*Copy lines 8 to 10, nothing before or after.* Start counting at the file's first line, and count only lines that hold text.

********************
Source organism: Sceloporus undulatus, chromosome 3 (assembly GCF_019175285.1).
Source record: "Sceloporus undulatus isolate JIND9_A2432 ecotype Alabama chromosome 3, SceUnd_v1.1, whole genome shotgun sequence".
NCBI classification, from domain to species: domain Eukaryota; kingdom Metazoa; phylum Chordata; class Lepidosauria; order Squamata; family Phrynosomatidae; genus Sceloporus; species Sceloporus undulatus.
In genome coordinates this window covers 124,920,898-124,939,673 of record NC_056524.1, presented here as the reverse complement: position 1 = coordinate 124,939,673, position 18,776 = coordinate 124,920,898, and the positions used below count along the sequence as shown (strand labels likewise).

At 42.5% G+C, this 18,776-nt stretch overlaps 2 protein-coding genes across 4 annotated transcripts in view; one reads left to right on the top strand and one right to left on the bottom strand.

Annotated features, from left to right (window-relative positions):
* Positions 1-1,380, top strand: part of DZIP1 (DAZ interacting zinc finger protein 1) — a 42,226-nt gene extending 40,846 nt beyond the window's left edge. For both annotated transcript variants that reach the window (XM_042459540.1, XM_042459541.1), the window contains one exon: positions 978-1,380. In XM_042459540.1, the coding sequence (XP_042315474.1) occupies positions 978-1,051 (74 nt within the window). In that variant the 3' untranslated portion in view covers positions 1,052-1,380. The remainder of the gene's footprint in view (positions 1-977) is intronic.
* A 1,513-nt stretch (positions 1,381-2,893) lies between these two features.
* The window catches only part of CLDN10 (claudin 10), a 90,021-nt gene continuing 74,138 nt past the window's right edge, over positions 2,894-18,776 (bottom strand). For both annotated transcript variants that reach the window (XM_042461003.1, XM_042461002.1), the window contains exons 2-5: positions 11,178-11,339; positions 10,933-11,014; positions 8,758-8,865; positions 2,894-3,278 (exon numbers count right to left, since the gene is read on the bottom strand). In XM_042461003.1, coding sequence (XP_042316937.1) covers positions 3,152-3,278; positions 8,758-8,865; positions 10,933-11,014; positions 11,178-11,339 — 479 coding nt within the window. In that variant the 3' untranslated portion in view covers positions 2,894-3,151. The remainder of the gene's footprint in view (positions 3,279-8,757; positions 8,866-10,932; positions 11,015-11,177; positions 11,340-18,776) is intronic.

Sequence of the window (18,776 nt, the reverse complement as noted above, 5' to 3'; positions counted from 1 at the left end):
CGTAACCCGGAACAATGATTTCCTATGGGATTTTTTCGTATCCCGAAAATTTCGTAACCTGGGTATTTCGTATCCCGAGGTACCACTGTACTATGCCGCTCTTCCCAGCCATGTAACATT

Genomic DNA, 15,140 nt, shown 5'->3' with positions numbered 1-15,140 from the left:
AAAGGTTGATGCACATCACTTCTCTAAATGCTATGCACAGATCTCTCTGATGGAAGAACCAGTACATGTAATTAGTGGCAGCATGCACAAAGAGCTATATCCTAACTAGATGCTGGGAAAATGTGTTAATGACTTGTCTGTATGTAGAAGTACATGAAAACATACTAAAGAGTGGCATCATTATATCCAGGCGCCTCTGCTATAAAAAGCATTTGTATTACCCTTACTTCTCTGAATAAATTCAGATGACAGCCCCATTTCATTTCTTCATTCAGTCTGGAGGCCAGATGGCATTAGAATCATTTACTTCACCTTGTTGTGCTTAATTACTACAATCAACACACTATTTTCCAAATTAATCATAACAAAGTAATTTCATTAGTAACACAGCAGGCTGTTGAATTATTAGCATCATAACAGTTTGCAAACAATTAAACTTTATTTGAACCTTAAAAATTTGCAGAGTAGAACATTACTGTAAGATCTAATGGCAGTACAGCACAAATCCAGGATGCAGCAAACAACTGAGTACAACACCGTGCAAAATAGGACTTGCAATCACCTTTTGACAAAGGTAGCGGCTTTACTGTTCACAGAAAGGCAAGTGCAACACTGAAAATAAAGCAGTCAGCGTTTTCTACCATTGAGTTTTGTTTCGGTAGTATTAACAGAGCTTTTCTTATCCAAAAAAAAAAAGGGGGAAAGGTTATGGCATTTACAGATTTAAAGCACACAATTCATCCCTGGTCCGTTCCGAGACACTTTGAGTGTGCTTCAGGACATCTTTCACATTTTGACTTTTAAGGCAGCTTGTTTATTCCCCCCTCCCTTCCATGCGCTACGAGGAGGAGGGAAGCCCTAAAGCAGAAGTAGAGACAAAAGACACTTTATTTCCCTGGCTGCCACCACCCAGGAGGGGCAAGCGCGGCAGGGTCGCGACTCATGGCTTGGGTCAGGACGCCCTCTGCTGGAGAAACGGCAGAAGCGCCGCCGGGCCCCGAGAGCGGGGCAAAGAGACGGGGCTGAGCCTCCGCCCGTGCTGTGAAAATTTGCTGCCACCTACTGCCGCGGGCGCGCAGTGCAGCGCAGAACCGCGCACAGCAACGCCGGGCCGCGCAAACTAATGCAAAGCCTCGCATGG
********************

* A 1,513-nt stretch (positions 1,381-2,893) lies between these two features.
* The window catches only part of CLDN10 (claudin 10), a 90,021-nt gene continuing 74,138 nt past the window's right edge, over positions 2,894-18,776 (bottom strand). For both annotated transcript variants that reach the window (XM_042461003.1, XM_042461002.1), the window contains exons 2-5: positions 11,178-11,339; positions 10,933-11,014; positions 8,758-8,865; positions 2,894-3,278 (exon numbers count right to left, since the gene is read on the bottom strand). In XM_042461003.1, coding sequence (XP_042316937.1) covers positions 3,152-3,278; positions 8,758-8,865; positions 10,933-11,014; positions 11,178-11,339 — 479 coding nt within the window. In that variant the 3' untranslated portion in view covers positions 2,894-3,151. The remainder of the gene's footprint in view (positions 3,279-8,757; positions 8,866-10,932; positions 11,015-11,177; positions 11,340-18,776) is intronic.

Sequence of the window (18,776 nt, the reverse complement as noted above, 5' to 3'; positions counted from 1 at the left end):